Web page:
Ginnungagap is an Old Norse word for the chaos filled chasm that existed before the beginning of the world. It is mentioned in the evocative opening of the poem Vǫluspá (The Seeress’s Prophecy), from which this text is taken. The poem is over sixty verses in length, and describes the major events of Scandinavian mythology from the beginning of the world until its end and eventual rebirth. Rather than setting the entire text, Ginnungagap uses verses that refer to the salient points in the Old Norse life cycle; the beginning of the world, its destruction and its regeneration.
The text’s vivid imagery provided the imaginative stimulus for the particular melodic and harmonic material that forms the basis of the piece. Many verses of Vǫluspá stress the act of symbolic utterance. Thus breath became an important idea in the orchestral writing, both in the use of breath sounds and in the shape of phrases. At times, natural harmonics in the brass are used to colour the harmony.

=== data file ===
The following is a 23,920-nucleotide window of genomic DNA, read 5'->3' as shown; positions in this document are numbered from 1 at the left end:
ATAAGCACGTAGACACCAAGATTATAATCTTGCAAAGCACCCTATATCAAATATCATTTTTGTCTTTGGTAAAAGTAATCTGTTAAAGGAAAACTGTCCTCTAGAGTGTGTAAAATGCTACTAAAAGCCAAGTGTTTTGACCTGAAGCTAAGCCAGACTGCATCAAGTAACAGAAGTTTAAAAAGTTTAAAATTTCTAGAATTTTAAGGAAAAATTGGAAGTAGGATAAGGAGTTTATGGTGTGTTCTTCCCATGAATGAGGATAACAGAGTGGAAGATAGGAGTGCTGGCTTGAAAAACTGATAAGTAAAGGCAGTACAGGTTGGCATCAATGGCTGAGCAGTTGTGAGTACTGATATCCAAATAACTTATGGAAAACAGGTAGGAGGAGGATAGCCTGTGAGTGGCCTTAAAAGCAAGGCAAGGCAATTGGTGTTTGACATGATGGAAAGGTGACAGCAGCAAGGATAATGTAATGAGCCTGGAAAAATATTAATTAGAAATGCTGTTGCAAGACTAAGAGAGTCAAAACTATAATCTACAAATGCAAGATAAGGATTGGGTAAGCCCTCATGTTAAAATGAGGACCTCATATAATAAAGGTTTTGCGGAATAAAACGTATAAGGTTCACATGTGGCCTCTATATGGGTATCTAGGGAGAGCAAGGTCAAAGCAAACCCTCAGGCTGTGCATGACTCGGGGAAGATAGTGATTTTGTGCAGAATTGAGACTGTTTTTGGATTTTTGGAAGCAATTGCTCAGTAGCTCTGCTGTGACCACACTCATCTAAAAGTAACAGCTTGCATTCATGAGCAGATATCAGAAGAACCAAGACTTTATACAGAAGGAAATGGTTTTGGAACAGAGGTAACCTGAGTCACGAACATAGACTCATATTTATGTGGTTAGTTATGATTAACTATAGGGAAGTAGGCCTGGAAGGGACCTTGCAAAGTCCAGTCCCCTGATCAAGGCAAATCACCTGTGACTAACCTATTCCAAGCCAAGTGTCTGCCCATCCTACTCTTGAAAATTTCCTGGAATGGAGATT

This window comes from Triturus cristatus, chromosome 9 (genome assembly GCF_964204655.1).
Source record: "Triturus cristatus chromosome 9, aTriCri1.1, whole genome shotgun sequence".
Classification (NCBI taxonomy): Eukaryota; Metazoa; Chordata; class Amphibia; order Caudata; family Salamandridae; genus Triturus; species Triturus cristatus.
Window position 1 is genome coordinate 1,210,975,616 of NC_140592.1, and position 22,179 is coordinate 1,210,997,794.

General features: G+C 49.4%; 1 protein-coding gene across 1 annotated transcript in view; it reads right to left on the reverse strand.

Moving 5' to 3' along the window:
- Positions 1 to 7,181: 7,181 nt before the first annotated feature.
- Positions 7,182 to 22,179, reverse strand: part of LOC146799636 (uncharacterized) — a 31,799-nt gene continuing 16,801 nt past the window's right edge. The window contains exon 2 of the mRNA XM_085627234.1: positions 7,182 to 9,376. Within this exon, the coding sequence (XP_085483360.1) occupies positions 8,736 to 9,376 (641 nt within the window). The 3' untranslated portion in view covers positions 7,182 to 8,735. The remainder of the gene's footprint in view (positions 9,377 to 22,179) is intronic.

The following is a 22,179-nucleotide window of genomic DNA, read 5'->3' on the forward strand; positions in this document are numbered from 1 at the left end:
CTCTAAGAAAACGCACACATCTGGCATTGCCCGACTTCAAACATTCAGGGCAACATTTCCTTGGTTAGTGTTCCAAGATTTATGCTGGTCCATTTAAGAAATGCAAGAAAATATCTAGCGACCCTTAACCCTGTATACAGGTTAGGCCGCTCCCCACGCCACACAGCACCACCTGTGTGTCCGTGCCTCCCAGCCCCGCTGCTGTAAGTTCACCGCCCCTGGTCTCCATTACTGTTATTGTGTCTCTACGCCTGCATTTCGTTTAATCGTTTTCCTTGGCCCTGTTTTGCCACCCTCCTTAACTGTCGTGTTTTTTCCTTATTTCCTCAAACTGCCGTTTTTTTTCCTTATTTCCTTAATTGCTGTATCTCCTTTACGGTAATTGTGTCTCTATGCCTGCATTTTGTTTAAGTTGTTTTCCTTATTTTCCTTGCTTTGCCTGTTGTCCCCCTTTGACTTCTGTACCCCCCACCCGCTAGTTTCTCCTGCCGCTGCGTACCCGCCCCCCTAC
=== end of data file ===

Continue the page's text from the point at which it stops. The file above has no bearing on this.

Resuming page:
Vǫluspá is believed to date from the late tenth or early eleventh century, and was probably composed in Iceland due to its use of imagery derived from volcanic phenomena. It is in fornyrðislag (‘old story metre’ or ‘epic metre’), consisting of stanzas of eight lines, each of which has two stressed syllables and a varying number of unstressed syllables. Alliteration links the lines.